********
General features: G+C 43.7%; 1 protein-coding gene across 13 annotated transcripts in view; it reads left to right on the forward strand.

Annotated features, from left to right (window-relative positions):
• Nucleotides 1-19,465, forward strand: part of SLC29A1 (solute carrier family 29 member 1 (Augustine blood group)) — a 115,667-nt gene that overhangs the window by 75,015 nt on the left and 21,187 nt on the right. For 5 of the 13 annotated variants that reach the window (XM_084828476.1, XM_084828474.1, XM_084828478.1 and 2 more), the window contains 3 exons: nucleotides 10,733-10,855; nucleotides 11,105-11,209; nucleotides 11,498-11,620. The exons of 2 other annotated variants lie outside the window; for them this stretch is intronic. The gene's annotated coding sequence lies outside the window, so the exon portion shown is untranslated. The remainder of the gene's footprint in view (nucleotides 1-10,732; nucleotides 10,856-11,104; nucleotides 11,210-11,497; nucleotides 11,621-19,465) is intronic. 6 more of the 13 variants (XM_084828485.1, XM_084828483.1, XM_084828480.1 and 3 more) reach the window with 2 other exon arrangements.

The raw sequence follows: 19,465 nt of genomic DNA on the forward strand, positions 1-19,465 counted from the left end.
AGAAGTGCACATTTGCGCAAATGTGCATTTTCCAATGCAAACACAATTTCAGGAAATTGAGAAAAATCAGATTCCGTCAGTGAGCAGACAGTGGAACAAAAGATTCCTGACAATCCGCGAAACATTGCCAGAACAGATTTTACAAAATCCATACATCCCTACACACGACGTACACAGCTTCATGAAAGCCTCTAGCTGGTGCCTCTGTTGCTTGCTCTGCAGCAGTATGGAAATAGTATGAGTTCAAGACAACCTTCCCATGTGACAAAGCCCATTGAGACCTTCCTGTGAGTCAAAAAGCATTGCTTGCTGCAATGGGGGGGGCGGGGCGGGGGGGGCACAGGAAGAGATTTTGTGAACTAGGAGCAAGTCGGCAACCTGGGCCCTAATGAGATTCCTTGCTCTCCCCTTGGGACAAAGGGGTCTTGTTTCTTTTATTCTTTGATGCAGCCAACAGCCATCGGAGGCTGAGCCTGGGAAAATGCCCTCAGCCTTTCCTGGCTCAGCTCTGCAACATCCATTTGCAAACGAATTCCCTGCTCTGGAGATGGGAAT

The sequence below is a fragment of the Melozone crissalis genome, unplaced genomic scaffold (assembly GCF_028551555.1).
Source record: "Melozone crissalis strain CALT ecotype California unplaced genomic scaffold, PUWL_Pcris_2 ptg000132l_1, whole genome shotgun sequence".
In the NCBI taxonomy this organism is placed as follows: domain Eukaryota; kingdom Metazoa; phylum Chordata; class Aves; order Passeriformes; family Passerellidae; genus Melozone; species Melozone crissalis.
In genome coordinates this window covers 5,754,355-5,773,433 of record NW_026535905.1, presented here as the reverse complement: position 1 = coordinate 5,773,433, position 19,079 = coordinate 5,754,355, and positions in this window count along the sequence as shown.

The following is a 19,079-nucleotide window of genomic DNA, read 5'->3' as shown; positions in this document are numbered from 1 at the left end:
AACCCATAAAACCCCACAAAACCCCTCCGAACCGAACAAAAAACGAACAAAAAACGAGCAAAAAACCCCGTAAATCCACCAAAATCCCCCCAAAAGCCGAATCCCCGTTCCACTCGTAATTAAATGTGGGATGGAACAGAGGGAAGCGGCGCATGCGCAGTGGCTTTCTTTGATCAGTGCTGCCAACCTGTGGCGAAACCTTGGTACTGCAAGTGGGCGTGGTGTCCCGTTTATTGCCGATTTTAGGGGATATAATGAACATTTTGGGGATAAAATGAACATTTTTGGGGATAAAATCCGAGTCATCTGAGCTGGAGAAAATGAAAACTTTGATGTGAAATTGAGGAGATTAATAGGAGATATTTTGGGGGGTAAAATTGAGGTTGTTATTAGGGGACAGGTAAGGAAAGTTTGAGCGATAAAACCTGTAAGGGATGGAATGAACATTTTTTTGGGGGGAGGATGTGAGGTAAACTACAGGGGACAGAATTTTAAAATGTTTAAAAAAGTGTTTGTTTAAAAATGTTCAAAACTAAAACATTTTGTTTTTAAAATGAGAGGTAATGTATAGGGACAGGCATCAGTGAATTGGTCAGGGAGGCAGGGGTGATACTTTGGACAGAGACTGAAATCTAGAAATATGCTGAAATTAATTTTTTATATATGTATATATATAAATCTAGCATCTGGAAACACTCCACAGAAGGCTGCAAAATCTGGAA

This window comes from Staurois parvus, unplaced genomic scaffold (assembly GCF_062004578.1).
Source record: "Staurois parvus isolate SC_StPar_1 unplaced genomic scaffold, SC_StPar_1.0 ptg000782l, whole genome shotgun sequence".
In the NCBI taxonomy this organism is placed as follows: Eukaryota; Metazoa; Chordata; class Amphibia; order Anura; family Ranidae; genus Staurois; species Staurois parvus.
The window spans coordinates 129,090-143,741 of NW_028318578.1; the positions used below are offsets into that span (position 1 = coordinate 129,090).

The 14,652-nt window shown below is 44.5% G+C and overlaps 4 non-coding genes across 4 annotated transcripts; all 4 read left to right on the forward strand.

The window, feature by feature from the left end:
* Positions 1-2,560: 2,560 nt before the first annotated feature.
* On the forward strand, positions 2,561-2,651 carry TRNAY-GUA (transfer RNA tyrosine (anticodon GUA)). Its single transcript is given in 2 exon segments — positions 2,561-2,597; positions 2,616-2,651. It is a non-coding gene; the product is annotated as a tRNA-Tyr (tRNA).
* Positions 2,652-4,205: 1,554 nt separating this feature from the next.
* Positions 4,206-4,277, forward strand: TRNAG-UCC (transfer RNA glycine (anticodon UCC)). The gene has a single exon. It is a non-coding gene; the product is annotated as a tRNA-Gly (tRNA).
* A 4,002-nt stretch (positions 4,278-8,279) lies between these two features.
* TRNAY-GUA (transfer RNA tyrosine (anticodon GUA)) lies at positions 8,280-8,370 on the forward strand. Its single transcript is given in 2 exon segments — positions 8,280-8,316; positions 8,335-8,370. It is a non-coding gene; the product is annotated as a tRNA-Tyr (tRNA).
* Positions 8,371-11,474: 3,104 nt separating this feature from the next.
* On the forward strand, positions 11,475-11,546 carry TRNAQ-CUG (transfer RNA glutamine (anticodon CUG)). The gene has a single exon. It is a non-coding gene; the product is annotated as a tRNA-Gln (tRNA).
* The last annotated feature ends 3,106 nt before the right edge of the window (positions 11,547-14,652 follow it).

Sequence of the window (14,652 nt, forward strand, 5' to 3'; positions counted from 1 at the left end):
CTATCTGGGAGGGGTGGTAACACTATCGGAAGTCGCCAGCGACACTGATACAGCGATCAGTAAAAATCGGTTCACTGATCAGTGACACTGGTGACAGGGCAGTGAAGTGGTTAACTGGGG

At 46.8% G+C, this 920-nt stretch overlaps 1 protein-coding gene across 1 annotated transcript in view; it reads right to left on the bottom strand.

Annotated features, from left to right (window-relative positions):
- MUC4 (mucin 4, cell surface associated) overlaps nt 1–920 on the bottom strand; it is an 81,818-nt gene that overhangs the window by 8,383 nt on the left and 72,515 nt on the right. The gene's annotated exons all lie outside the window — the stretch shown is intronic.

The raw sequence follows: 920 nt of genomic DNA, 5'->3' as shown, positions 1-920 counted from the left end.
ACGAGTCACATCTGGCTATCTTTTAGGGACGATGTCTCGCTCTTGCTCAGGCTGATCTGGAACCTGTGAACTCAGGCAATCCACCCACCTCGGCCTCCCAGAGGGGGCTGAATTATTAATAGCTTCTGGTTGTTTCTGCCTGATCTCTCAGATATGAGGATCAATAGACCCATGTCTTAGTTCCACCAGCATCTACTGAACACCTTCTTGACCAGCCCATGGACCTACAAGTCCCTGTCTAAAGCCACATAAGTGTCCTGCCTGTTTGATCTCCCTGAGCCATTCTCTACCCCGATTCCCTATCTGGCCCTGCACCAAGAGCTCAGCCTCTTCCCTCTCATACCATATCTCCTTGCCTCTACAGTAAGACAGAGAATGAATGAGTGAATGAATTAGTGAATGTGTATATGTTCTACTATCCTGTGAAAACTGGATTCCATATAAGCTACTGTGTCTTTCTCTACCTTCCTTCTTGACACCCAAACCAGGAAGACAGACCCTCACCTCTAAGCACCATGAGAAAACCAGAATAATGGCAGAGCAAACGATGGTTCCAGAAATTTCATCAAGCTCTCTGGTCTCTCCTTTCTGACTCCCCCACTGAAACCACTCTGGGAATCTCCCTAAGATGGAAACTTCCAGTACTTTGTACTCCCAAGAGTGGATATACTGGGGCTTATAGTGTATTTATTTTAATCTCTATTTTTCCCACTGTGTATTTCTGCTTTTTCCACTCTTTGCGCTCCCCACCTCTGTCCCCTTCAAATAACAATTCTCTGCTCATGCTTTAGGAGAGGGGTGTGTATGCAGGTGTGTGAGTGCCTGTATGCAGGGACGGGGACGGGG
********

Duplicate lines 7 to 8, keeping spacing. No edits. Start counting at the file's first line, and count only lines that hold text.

Source record: "Melozone crissalis strain CALT ecotype California unplaced genomic scaffold, PUWL_Pcris_2 ptg000132l_1, whole genome shotgun sequence".
In the NCBI taxonomy this organism is placed as follows: domain Eukaryota; kingdom Metazoa; phylum Chordata; class Aves; order Passeriformes; family Passerellidae; genus Melozone; species Melozone crissalis.